Cinema News Digest – Tuesday 14 November 2017

By Patrick von Sychowski | November 14, 2017 9:41 am PST

Dear Junkies,

MoviePass has paid AMC USD $11.88 on average for each cinema ticket sold, AMC data shows. Not a bad deal for customers paying USD $9.95 per month, but not a business model that is sustainable in the long run. AMC’s Adam Aron was unequivocal in his take on the third-party all-you-can-watch scheme. “I must point out that’s very gracious of them and we appreciate their business, but I think it’s also important to make clear that despite claims they’ve made to the contrary, AMC has absolutely no intention, I repeat no intention, of sharing any – I repeat, any, of our admissions revenue or our concessions revenue with MoviePass.”

So why is it that MoviePass’ parent company Helios & Matheson shares are significantly up while AMC’s shares continue to languish? The short answer is that analysts and investors take a short-term view of AMC’s box office prospects, but a long-terms view on the potential of MoviePass. AMC is seen as a bricks-n-mortar business that made a loss in the most recent quarter, but MoviePass is a online platform and is thus not only entitled to but EXPECTED to burn through a lot of money to build market share.

Interestingly Baupost Group recently took a 3.6 million share stake in AMC. The company is a trading vehicle for the eight largest hedge fund in terms of assets in the US. It is ranked fourth in net gains since it inception. It was founded in 1982  by Harvard Professor William Poorvu and emphasises risk management. Not quite Berkshire Hathaway, but not far off.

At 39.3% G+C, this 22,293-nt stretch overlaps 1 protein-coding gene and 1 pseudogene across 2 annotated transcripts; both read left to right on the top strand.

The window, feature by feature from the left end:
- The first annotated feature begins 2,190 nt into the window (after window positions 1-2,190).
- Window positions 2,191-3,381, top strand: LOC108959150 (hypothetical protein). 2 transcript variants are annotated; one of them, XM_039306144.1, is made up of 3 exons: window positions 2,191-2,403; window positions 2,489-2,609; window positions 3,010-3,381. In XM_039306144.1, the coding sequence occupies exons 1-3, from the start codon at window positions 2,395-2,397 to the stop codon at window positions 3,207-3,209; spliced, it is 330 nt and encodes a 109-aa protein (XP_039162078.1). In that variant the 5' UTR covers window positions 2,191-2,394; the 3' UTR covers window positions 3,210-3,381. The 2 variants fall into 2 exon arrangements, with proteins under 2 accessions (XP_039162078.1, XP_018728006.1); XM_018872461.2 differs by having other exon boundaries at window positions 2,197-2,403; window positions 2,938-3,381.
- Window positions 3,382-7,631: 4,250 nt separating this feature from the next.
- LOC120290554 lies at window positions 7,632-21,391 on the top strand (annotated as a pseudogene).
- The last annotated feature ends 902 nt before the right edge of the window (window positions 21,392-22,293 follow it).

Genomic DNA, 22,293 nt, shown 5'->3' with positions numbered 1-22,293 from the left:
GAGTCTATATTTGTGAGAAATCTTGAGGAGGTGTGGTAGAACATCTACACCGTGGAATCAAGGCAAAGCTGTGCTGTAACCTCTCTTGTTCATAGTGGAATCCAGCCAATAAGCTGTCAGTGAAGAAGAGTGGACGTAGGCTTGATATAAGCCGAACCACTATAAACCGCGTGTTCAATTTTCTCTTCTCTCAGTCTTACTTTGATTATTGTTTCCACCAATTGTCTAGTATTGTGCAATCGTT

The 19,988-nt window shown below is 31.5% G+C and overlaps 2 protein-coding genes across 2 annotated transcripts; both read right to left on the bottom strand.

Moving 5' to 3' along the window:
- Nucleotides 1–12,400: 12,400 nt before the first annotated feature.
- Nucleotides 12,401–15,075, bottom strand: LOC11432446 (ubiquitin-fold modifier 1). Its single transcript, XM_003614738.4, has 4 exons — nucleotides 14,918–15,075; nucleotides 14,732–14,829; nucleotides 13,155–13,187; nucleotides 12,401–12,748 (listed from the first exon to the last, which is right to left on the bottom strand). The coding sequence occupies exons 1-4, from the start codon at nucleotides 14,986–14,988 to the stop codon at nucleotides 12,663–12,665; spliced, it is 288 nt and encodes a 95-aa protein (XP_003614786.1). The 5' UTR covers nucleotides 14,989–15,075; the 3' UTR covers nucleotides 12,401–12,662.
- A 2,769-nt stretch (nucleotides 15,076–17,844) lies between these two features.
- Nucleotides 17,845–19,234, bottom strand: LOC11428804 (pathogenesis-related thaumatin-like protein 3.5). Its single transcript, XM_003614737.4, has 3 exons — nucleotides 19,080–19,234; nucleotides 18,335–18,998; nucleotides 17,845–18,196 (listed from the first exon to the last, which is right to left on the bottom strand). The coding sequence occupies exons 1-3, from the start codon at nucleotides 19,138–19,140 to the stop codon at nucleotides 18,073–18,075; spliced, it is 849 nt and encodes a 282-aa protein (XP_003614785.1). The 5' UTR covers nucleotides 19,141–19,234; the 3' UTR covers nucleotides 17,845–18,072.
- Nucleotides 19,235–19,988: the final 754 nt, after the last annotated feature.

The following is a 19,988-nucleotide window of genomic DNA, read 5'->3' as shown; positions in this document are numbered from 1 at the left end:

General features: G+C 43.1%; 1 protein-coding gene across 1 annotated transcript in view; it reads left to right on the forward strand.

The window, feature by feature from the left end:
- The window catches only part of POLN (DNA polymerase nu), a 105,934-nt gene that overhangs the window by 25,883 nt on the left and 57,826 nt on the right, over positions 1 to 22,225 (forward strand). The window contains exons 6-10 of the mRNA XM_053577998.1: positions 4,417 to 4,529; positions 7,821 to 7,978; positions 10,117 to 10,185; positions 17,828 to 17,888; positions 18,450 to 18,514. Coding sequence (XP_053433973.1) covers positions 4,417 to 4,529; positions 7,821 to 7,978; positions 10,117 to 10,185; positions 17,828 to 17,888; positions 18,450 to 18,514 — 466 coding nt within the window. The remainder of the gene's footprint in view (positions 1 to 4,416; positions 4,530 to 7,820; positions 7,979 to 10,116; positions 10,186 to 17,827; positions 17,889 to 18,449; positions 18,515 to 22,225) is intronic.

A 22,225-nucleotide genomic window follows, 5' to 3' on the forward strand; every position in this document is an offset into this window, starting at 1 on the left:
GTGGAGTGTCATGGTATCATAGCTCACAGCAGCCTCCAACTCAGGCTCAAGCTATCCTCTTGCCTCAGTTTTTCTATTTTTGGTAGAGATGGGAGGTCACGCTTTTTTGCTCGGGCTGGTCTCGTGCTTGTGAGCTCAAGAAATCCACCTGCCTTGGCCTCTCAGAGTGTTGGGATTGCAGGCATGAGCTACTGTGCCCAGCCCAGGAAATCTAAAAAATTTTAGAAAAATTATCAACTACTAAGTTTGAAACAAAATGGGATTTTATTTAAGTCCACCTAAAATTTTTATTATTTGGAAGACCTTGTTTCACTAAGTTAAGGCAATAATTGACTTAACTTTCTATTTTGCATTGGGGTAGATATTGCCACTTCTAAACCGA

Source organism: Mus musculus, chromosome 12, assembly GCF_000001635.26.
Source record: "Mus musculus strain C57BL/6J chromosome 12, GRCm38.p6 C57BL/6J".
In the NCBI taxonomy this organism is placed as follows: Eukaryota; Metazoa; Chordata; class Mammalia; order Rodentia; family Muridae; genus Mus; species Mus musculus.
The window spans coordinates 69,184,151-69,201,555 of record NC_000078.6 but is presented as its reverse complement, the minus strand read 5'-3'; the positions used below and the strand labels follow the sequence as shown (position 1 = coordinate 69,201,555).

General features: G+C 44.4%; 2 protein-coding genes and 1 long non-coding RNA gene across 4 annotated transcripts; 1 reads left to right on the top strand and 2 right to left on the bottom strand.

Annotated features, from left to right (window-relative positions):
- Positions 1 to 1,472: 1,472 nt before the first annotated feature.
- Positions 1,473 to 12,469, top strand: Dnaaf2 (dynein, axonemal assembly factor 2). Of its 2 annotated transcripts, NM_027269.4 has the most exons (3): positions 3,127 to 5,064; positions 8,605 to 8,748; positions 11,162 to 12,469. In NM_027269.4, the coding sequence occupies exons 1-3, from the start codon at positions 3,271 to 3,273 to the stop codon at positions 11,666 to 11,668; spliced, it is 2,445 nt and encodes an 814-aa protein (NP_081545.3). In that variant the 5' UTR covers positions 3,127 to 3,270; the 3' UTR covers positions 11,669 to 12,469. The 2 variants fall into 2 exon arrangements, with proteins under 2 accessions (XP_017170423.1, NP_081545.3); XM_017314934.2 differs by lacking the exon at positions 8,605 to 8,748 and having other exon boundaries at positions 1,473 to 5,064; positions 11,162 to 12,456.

Meanwhile the greatest perceived risk to AMC’s business seems to be receding, as Adam Aron emphasised in the analyst call that premium VoD will either not happen or it will be a ‘win-win’ for cinemas. This sentiment was echoed by Cineplex’s CEO Ellis Jacob, who said that his chain is working with Hollywood studios so that any premium VOD window becomes “a win-win for both of us.” But MoviePass is now also hinting at streaming plans. Given that PVoD will never scale the dizzying heights of DVD revenue for studios and partners, that’s an awful lot of players sharpening their knives for carving up a pie that will not be anywhere near as big as the existing cinema business.